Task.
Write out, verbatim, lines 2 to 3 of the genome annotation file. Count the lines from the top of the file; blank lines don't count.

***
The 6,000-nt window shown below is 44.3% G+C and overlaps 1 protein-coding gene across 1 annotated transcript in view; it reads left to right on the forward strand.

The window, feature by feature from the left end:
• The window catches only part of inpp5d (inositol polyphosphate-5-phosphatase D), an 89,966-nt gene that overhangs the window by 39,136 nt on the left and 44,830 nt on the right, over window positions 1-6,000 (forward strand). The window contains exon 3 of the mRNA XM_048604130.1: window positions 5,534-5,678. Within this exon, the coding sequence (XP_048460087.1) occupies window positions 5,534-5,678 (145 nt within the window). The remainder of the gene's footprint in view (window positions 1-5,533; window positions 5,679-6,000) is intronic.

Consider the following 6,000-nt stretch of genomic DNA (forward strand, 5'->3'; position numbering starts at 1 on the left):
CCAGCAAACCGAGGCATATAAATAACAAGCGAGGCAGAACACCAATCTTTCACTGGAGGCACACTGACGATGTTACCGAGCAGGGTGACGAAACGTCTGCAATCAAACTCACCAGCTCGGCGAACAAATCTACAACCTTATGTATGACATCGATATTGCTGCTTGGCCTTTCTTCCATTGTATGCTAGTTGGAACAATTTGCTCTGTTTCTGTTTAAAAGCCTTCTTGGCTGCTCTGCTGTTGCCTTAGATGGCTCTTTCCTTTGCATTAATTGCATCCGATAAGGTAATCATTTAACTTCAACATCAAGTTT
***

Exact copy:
The window, feature by feature from the left end:
• The window catches only part of inpp5d (inositol polyphosphate-5-phosphatase D), an 89,966-nt gene that overhangs the window by 39,136 nt on the left and 44,830 nt on the right, over window positions 1-6,000 (forward strand). The window contains exon 3 of the mRNA XM_048604130.1: window positions 5,534-5,678. Within this exon, the coding sequence (XP_048460087.1) occupies window positions 5,534-5,678 (145 nt within the window). The remainder of the gene's footprint in view (window positions 1-5,533; window positions 5,679-6,000) is intronic.